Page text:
San Ciro’s, Edinburgh

A well-known face in Edinburgh pizza returns in Leith, with new digs and some excellent new ideas

Feature by Peter Simpson | 02 Oct 2023

New homes mean new starts, a chance to spread your wings, to make big dramatic changes before everything has the chance to settle. It’s true in life (hello new and returning students, please do pick up this magazine every month) and it’s true in pizza. After half a decade at the fantastic Pizzeria 1926 in Dalry firing out exceptional Neapolitan pizzas, Ciro Sartore has set up shop at the opposite side of central Edinburgh, in a unit of the Stead’s Place block on Leith Walk.

San Ciro’s is a new place with some new ideas, and an all-new ambience – all of which is to say that it’s a bit bright in here. The decor is surprisingly full-on; rich blue walls, wooden chairs painted canary yellow, lightbulbs so strong they could burn a hole in the table. There’s a wall covered in a piece of SSC Napoli-inspired graffiti art because there’s some stuff that comes along with you in a big move, such as the family's love for the azzuri.

1926 is a standard-bearer for excellent, classic pizza – the only Scottish member of the AVPN, or ‘True Neapolitan Pizza Association’ – and San Ciro’s follows much the same formula but with some genuinely exciting innovations. The Gamberi (£7) is a classic starter of shallow-fried prawns with lemon, except these head-on bad boys look like they could sink a ship if they put their mind to it. Massive lads. Big units. Delicious prawns.

Similarly, a Melanzane (£12) is a classic pizza, but this is an elevated example – the aubergine is in perfectly soft and seemingly skinless matchsticks, and little blobs of seasoned ricotta are dotted around the place. It looks just lovely, plus no more getting bits of aubergine skin stuck in your teeth! The dough is fantastically light and savoury, the whole place smells faintly of burning wood, and the kitchen is seemingly working on fast-forward with pizzas flying around all over the place – all as it should be, then every so often something comes past that is genuinely surprising or massively exciting.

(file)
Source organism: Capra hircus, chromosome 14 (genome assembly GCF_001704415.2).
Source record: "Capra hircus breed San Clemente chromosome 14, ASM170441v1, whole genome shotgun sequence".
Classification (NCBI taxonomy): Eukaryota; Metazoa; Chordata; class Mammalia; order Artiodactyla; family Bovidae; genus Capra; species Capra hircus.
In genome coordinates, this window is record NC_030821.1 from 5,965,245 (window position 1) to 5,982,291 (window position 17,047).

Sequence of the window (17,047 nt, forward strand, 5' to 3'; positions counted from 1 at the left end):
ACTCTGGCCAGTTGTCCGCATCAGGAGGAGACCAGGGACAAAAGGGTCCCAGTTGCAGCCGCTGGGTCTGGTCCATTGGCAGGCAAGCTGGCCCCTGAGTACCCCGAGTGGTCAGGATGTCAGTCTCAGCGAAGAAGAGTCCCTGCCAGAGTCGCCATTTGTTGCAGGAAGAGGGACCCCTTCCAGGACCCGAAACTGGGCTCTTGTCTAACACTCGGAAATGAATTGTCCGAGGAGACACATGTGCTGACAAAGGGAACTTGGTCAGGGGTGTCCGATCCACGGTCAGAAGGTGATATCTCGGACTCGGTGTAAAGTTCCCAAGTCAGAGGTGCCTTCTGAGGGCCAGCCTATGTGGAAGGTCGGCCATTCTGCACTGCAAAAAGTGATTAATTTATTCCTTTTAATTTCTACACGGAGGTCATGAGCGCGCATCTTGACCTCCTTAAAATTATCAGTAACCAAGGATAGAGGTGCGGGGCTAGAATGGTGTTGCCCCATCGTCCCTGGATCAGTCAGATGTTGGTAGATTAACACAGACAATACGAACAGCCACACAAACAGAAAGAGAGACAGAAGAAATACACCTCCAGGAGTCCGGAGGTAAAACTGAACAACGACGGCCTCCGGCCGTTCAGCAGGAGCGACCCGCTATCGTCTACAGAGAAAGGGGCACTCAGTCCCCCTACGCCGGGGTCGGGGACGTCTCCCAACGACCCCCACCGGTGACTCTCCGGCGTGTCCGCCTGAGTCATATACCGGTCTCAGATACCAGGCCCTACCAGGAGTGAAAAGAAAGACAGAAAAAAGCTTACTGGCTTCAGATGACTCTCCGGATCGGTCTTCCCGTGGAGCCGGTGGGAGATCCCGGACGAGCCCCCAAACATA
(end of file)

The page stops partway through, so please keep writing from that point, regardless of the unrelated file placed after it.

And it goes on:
Something like the Porchetta pizza (£12.50). Mozzarella, juicy juicy pork belly, roasted potato, honey, and a pork crackling dust. They took the crunchy, salty side of a pork belly and powderised it, then sprinkled it on top of a big load of cheese. This isn’t the kind of thing I ever recall seeing at 1926, but it is an absolute banger. For one thing, it’s a perfect balance of sweet and savoury, which is to say ‘just enough honey so that you know it’s there’. That dust is impressively crunchy and impossibly salty, so the whole thing has that popping candy/Rice Krispies effect of sneaking up on you with a big crunch when you least suspect it.

Clearly, this is the work of someone who’s having some fun with it. The doughnuts (£5.50) are little irregular balls of salty pizza dough with a Nutella-packed dip, but covered in a level of sugar that would have Willy Wonka telling you to take it down a notch. The whole menu is short and to the point, the wine is delicious, the lights are incredibly bright but if you come in the daytime you won’t notice and even if you do you won’t mind. When striking out on your own, you need a solid idea of what you want, and to give yourself space to try new things. San Ciro’s seems to be a good chunk of the way there, with some new ideas that might just make it into our own personal pizza histories before too long.

148 Leith Walk, EH6 5DT
Mon-Thu 5-10pm, Fri-Sat 12-10pm, Sun 12-4.30pm